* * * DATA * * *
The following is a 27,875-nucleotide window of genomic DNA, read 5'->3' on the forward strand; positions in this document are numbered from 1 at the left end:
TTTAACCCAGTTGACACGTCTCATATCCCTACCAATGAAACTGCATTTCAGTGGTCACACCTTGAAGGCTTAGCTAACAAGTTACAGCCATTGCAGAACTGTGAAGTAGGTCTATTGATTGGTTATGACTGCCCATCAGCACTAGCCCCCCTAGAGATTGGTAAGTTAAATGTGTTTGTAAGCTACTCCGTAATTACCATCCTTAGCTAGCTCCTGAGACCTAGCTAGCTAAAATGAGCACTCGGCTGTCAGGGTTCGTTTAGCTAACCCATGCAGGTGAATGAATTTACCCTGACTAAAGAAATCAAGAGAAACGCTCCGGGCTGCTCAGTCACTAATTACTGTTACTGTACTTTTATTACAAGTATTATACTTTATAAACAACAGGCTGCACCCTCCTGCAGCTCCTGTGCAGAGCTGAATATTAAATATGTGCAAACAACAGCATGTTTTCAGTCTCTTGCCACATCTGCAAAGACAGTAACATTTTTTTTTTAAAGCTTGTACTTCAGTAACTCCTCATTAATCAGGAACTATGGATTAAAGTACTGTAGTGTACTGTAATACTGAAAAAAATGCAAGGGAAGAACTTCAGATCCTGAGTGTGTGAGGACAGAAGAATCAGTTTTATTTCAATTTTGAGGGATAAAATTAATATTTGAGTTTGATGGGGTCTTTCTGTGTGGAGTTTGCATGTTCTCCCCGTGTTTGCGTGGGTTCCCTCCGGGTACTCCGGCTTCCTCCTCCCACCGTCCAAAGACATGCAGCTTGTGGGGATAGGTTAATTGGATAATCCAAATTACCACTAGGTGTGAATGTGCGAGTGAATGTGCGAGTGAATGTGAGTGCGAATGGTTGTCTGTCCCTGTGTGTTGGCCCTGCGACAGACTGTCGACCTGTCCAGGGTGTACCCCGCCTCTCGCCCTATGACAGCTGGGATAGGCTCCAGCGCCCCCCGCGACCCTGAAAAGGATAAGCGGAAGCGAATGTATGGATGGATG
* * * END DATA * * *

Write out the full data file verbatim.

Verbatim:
The following is a 27,875-nucleotide window of genomic DNA, read 5'->3' on the forward strand; positions in this document are numbered from 1 at the left end:
TTTAACCCAGTTGACACGTCTCATATCCCTACCAATGAAACTGCATTTCAGTGGTCACACCTTGAAGGCTTAGCTAACAAGTTACAGCCATTGCAGAACTGTGAAGTAGGTCTATTGATTGGTTATGACTGCCCATCAGCACTAGCCCCCCTAGAGATTGGTAAGTTAAATGTGTTTGTAAGCTACTCCGTAATTACCATCCTTAGCTAGCTCCTGAGACCTAGCTAGCTAAAATGAGCACTCGGCTGTCAGGGTTCGTTTAGCTAACCCATGCAGGTGAATGAATTTACCCTGACTAAAGAAATCAAGAGAAACGCTCCGGGCTGCTCAGTCACTAATTACTGTTACTGTACTTTTATTACAAGTATTATACTTTATAAACAACAGGCTGCACCCTCCTGCAGCTCCTGTGCAGAGCTGAATATTAAATATGTGCAAACAACAGCATGTTTTCAGTCTCTTGCCACATCTGCAAAGACAGTAACATTTTTTTTTTAAAGCTTGTACTTCAGTAACTCCTCATTAATCAGGAACTATGGATTAAAGTACTGTAGTGTACTGTAATACTGAAAAAAATGCAAGGGAAGAACTTCAGATCCTGAGTGTGTGAGGACAGAAGAATCAGTTTTATTTCAATTTTGAGGGATAAAATTAATATTTGAGTTTGATGGGGTCTTTCTGTGTGGAGTTTGCATGTTCTCCCCGTGTTTGCGTGGGTTCCCTCCGGGTACTCCGGCTTCCTCCTCCCACCGTCCAAAGACATGCAGCTTGTGGGGATAGGTTAATTGGATAATCCAAATTACCACTAGGTGTGAATGTGCGAGTGAATGTGCGAGTGAATGTGAGTGCGAATGGTTGTCTGTCCCTGTGTGTTGGCCCTGCGACAGACTGTCGACCTGTCCAGGGTGTACCCCGCCTCTCGCCCTATGACAGCTGGGATAGGCTCCAGCGCCCCCCGCGACCCTGAAAAGGATAAGCGGAAGCGAATGTATGGATGGATG